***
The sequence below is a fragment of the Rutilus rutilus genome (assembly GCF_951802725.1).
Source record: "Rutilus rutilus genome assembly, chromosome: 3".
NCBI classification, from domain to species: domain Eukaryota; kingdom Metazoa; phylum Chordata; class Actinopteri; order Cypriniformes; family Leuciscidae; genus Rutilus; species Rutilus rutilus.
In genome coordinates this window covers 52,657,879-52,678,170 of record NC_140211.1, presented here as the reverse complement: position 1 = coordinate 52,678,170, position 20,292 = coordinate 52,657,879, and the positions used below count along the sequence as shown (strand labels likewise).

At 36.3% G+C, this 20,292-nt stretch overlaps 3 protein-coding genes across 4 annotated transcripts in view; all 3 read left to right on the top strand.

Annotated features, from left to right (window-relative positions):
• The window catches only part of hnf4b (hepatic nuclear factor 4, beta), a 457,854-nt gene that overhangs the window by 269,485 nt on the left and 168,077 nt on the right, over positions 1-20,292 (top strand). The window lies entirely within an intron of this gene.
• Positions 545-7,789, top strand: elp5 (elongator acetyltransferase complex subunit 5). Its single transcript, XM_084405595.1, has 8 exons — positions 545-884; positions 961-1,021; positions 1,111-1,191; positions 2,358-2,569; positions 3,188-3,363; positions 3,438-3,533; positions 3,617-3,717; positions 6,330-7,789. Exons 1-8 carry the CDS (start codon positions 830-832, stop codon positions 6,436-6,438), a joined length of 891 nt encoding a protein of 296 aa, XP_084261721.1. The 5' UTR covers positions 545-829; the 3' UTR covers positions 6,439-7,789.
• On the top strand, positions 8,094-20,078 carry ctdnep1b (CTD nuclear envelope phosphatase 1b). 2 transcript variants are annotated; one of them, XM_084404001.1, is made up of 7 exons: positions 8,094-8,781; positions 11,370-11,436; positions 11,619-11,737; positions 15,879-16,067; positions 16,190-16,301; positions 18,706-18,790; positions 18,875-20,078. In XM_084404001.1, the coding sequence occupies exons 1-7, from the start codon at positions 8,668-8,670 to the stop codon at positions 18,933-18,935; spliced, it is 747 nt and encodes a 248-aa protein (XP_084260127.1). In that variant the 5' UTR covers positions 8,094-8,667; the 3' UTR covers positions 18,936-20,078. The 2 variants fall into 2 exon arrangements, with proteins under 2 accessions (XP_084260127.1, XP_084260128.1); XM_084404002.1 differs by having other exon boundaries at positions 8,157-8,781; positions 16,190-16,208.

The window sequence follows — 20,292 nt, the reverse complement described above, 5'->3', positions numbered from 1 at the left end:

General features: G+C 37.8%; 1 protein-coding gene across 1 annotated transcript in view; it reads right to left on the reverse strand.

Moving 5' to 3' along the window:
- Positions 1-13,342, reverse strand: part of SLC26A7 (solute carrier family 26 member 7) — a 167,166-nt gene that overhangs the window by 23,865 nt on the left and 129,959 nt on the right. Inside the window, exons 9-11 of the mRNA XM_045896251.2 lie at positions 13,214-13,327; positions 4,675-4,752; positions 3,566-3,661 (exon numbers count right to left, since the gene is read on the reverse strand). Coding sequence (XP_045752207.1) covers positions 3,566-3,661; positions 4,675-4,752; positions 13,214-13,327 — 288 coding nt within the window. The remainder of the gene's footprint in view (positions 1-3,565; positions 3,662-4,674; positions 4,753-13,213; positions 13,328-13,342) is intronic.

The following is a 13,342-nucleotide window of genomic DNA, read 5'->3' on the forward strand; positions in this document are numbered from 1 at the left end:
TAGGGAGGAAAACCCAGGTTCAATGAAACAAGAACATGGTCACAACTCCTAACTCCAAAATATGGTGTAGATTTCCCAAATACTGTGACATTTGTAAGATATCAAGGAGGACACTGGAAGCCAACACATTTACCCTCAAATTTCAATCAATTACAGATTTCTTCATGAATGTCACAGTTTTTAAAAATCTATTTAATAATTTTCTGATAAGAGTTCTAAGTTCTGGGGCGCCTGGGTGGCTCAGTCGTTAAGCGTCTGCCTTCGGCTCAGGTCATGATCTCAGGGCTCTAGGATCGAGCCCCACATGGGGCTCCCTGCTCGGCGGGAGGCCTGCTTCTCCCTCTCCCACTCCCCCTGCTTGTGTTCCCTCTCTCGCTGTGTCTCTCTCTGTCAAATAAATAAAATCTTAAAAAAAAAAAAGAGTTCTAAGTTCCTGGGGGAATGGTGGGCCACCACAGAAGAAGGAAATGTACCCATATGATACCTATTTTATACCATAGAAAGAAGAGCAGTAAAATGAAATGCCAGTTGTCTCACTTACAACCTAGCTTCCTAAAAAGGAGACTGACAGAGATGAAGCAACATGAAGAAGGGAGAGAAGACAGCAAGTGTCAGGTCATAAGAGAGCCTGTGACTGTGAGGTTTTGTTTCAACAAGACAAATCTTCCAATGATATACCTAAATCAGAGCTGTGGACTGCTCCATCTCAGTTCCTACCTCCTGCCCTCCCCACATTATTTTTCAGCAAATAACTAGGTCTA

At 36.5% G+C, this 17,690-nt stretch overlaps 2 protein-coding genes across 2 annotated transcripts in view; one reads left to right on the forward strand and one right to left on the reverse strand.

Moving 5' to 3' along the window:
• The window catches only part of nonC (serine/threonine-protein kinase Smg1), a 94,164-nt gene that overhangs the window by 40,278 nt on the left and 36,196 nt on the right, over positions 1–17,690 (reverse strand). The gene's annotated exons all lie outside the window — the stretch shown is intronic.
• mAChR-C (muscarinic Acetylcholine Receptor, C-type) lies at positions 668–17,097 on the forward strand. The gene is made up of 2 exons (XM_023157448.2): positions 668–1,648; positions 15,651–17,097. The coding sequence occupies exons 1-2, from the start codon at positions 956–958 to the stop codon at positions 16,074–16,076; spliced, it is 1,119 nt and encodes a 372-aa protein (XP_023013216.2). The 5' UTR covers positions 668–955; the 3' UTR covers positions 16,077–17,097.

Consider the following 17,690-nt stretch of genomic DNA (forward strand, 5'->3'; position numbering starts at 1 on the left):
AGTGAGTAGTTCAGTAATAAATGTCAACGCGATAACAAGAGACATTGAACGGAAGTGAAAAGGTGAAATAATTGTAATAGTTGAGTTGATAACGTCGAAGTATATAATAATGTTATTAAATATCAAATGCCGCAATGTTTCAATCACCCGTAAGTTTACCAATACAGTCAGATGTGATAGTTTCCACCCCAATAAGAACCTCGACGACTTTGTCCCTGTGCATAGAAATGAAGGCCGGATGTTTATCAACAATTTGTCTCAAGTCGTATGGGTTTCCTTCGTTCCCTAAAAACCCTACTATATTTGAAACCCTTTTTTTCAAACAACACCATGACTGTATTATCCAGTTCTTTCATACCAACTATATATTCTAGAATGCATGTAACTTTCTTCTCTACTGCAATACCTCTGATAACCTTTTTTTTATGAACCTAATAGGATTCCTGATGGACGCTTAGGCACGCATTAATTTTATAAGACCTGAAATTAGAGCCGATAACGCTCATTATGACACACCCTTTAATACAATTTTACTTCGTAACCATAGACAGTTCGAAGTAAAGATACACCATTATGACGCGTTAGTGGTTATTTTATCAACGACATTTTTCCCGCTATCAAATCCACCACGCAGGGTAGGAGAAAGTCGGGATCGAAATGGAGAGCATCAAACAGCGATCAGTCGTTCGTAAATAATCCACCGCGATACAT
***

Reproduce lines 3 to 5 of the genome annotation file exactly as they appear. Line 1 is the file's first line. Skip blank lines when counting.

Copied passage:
NCBI classification, from domain to species: domain Eukaryota; kingdom Metazoa; phylum Chordata; class Actinopteri; order Cypriniformes; family Leuciscidae; genus Rutilus; species Rutilus rutilus.
In genome coordinates this window covers 52,657,879-52,678,170 of record NC_140211.1, presented here as the reverse complement: position 1 = coordinate 52,678,170, position 20,292 = coordinate 52,657,879, and the positions used below count along the sequence as shown (strand labels likewise).

At 36.3% G+C, this 20,292-nt stretch overlaps 3 protein-coding genes across 4 annotated transcripts in view; all 3 read left to right on the top strand.